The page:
We know about the dangers of smoking and over recent decades have started to realise the effects that passive smoking has too. For a long time secondary smoke was overlooked and not seen as a danger – but we now know that is not the case at all. Now that we’re fully aware of the danger passive smoking causes we have a smoking ban in public areas and smoking around others is much more frowned upon than it once was. The smoking ban was introduced in 2007 but even before that people were vocal about their thoughts on passive smoking. For example Record Breakers star Roy Castle who said he felt his lung cancer was down to playing in smoky clubs and pubs for many years.
There has also been plenty of examples of the damage that breathing in secondary smoke had already done before the UK’s smoking ban was introduced in 2007, with one of the more famous examples being that of Record Breakers star and trumpet player Roy Castle, who attributed his lung cancer on the passive smoking he had been subjected to throughout his many years performing in smoky clubs and pubs.
For many people electronic cigarettes were seen as a healthier alternative to cigarettes, but this led people to wonder whether the vapour could cause problems to people who might passively inhale it.
Passive Vaping – The Research That Has Been Done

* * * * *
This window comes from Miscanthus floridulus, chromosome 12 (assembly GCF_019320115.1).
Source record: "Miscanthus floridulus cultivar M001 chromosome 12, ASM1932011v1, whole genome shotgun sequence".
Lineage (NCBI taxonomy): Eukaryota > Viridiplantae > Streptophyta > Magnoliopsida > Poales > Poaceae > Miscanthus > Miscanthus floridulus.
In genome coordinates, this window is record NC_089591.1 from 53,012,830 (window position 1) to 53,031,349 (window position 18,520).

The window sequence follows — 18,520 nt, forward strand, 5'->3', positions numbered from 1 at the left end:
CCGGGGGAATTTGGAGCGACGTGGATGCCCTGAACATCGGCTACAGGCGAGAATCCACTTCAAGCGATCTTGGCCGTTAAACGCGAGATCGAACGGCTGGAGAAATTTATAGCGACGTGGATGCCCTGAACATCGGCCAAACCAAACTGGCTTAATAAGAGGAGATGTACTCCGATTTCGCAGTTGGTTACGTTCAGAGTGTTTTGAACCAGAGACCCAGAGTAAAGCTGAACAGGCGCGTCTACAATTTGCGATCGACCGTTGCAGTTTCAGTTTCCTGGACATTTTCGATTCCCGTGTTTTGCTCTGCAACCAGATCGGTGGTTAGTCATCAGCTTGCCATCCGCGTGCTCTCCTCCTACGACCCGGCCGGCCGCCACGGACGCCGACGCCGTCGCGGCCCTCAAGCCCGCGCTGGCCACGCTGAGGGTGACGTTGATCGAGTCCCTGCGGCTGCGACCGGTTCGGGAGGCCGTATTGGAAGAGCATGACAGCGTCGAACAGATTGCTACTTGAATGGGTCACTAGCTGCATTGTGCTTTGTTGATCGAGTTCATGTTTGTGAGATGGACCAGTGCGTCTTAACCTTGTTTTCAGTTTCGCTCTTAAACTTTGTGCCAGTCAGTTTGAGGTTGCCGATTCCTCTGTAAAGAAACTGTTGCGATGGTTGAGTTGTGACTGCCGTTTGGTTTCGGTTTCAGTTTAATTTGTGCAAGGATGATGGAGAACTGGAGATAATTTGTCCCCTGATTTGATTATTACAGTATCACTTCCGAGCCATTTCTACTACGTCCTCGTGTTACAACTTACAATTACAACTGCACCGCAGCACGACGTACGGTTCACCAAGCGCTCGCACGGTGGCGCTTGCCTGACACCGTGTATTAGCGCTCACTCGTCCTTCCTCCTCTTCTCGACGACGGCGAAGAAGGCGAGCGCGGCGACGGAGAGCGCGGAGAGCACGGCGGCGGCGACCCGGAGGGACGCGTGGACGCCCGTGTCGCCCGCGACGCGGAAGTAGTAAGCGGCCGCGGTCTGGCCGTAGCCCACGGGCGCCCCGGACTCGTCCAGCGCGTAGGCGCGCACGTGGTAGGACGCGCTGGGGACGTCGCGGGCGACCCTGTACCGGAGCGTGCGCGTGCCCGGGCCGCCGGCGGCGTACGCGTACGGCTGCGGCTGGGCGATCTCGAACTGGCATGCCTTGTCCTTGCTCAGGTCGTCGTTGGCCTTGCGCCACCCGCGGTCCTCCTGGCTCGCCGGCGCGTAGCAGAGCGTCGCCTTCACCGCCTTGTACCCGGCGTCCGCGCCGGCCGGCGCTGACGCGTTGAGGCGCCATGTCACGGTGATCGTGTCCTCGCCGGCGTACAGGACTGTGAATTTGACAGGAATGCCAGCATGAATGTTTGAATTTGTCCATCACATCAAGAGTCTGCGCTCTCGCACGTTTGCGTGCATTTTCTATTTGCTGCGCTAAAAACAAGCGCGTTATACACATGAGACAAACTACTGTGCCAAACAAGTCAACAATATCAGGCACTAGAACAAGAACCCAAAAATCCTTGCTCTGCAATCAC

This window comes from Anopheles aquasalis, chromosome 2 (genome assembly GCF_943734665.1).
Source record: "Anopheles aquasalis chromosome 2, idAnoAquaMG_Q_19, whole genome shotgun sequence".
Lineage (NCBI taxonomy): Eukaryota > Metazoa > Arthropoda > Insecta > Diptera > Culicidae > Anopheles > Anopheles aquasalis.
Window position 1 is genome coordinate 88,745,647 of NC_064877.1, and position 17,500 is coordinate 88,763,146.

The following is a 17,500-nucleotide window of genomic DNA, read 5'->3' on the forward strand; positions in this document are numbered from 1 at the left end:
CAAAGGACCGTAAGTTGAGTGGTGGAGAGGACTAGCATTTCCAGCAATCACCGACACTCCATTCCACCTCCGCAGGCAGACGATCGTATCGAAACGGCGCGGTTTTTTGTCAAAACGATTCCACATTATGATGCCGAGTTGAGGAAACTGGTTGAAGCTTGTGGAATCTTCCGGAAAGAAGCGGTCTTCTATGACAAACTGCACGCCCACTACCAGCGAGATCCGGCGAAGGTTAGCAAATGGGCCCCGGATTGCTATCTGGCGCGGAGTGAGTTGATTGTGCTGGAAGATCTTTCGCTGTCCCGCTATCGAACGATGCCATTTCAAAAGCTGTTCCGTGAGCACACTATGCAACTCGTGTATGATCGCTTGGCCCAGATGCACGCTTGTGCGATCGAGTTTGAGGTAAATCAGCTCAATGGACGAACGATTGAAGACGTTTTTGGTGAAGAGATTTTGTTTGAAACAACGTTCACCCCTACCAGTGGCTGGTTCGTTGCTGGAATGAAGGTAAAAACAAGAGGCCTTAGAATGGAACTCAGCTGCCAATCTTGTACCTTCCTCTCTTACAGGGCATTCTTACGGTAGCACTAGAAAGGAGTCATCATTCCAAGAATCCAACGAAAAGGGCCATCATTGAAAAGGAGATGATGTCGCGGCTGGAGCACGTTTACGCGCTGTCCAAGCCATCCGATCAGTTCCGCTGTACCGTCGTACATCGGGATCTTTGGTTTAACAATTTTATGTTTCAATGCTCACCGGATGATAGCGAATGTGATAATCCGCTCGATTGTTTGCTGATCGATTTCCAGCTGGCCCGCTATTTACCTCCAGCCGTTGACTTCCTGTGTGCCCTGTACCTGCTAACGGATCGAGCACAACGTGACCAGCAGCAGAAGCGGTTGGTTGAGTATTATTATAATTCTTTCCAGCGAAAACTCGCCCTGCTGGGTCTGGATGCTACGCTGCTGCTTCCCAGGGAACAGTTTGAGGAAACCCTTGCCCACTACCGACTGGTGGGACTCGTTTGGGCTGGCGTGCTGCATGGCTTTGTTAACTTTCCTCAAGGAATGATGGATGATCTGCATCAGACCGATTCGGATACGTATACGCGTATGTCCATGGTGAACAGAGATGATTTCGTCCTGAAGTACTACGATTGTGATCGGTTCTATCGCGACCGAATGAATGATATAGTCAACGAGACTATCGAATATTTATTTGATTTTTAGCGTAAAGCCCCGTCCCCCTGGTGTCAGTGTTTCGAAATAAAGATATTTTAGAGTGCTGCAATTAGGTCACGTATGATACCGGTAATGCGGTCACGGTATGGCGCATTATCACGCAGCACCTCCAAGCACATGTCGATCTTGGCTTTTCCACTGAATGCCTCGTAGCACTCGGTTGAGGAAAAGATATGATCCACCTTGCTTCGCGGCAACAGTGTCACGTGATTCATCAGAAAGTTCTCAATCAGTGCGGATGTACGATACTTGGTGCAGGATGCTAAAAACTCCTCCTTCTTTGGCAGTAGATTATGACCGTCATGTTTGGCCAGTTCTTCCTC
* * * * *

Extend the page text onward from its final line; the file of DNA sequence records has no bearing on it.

Research shows that compared to tobacco cigarettes electronic cigarettes produce very small exposure, which has no human risk. In fact there have been a number of different independent researchers have looked into what changes happen to the air when vapour is exhaled. Studies into this are ongoing, but so far much of the research shows that there is little to no danger. So far all evidence points to the fact that passive vaping isn’t even really a real thing.
Research undertaken by Inhalation Toxicology shows that there is not enough pollutant concentrations present in e liquid vapour to prove a danger. They have also shown that electronic cigarette vapours are not the same as tobacco smoke – they do not have any danger to those that passively inhale them.
Another study held by Fraunhofer Wilhelm-Klauditz-Institute’s Department of Material Analysis and Indoor Chemistry in Germany shows that e cigarette vapour did not contain enough volatile organic compounds (VOCs) to be detectable. They had a volunteer who agreed to smoke both normal cigarettes and an electronic cigarette and exhale into an air chamber, so that the effect of the air could be measured. They looked at the toxins in the air to see how it was effected and they could see that vapour being exhaled did not have a detrimental effect on the air at all.
Even in these small cramped conditions vapour showed no threat to anyone around in the area, which means that in the real world the chances of anyone being in danger by passive vaping is even less.